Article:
If control of the House passes into Democratic hands, there are enough withdraw-on-a-timetable Democrats in positions of prominence that it will not only seem to be a victory for our enemies, it will be one.

    Unfortunately, the opposite is not the case -- if the Republican Party remains in control of both houses of Congress there is no guarantee that the outcome of the present war will be favorable for us or anyone else.

    But at least there will be a chance.

    The remainder of the essay is a strong big-picture view of the War on Terror, and if you've overdosed on the mainstream media's negativism, it's a bracing change of pace. (Via LGF.)

Slither

[Amazon Link] [4.0
stars] [IMDb Link] The "Genre" description for this movie at IMDB is "Comedy/Horror/Sci Fi" which is dead on. It's very funny, and if you can stand lots of gore and bad language, you'll laugh a lot.

Nathan Filion, ex-Captain Mal from Firefly, is the primary hero, a small-town cop finding himself well over his head when he's called upon to save the world from invasion by zombie-creating space slugs. He's perfect in this role. He's aided by Elizabeth Banks (playing the wife of the initial infectee) and Tania Saulnier (the only member of a farm family to escape zombifcation); both prove to be more resourceful than might be expected.

Jenna Fischer, Pam from The Office, has a small role; it involves adopting a twangier accent and bigger hair. Trivia: in real life, Ms. Fischer is married to James Gunn, the writer/director of the movie. And she seems so normal.

Also, you'll want to hang on through the credits for the final scene. (Which is kind of a cliché for films of the genre, but never mind.)


Last Modified 2012-10-21 12:28 PM EDT

District B13

[Amazon Link] [3.0
stars] [IMDb Link] This is a French action thriller, set in a near-future Paris where large sections of the city have been walled off and anarchy allowed to reign within. It's all very dirty and gritty in there, and life is fast and cheap. A resident vigilante teams up with a (might as well say it) renegade cop against a local crime lord who has gotten his hands on both the vigilante's sister and a neutron bomb.

The main attraction here is the hyperkinetic action sequences, which aren't at all believable but nontheless fun to watch. Our heroes are impossibly acrobatic, devastating fighters, and dead shots. The bad guys, in contrast, took their shooting lessons at Imperial Storm Trooper Academy.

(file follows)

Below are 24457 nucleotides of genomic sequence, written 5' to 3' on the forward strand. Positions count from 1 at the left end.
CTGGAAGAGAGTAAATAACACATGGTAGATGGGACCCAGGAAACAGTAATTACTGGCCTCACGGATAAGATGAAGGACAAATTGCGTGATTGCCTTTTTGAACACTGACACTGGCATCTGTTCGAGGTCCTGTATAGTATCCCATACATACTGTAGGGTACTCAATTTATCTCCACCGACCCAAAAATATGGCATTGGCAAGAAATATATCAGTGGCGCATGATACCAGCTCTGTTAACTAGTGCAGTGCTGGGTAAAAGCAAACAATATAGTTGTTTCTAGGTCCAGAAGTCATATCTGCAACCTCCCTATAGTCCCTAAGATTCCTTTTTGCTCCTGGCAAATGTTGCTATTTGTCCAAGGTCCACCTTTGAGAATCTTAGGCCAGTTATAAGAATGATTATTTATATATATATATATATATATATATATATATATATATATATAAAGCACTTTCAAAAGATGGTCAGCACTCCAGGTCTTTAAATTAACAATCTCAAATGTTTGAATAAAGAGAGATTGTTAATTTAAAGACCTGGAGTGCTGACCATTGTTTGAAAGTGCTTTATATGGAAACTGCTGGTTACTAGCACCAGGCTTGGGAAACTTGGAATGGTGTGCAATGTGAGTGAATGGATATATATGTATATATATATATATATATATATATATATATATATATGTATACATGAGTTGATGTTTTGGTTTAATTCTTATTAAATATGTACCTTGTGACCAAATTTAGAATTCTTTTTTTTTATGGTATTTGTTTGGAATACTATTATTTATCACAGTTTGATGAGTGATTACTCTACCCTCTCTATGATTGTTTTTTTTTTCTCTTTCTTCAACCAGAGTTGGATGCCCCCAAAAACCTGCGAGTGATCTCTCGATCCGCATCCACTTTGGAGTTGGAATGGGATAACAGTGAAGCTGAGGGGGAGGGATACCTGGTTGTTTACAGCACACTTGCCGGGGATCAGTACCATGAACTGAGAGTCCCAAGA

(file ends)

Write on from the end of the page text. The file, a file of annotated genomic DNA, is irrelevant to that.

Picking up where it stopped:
The plot is mediocre, but the dialog is witty. It's in French, dubbed in English, but very few of the dubbers seem to have French accents; subtitles were fine.


Last Modified 2012-10-21 12:28 PM EDT

URLs du Jour

2006-11-02

  • The Torch reminisces about the good old days when the University of New Hampshire threw student Tim Garneau out of his dorm for unauthorized free expression. I'd like to think that UNH learned its lesson, but it's probably premature to conclude that.

  • But as long as UNH behaves itself, we have to make fun of other institutions of higher education instead. For example, Phi Beta Cons has detected amusing comments over the border in Vermont: some at Middlebury College are unhappy that a professorship is being created there to honor William Rehnquist, an alumnus. [Oops. No, he's not.] For example, Assistant Professor of Sociology Laurie Essig:

    "There are all sorts of ways of making someone feel insecure, you could punch them in the stomach or you could name a professorship after a justice whose decisions made many people in this country feel less secure," said Essig. "When you name a professorship after someone like [Rehnquist], you commit an act of symbolic violence against people. You make them feel insecure, as if they've been punched in the stomach."

    Fragile flowers at Middlebury!

  • Frankly, higher education-wise, we prefer the cutting edge Diet Coke/Mentos research being carried out at Eepybird U.


Last Modified 2012-10-21 12:27 PM EDT

URLs du Jour

2006-11-01

  • An impressive list of "The Top 150 Guy Movies Of All Time." If you're a Guy, check it out. The always-impressive Bull Dog Pundit has seen 147 of them. My count is 132; I have, for some reason, never seen Full Metal Jacket, Raging Bull, Slap Shot, A Bronx Tale, Platoon, Boondock Saints, Bad Lieutenant, The Hustler, On the Waterfront, From Dusk 'til Dawn, Donnie Brasco, The Pope of Greenwich Village, The Last Detail, Let it Ride, Mystery Alaska, Hard Times, Hollywood Knights, and most inexplicably of all, Happy Gilmore.

    I would put both Roxanne and Groundhog Day in the list; I can see a couple I'd drop out to make room.

  • Hey, John Kerry's pretty funny! (I assume you've heard.) But not as funny as these guys, God bless 'em.

  • Continuing in the free-speech tradition of McCain-Feingold, Senators Olympia Snowe (R) and Jay Rockefeller (D) are trying to bully Exxon into defunding two of my favorite web-places (and associated organizations), the Competitive Enterprise Institute and Tech Central Station because they remain skeptical of the Gore Gospel of Global Warming. Disgusting.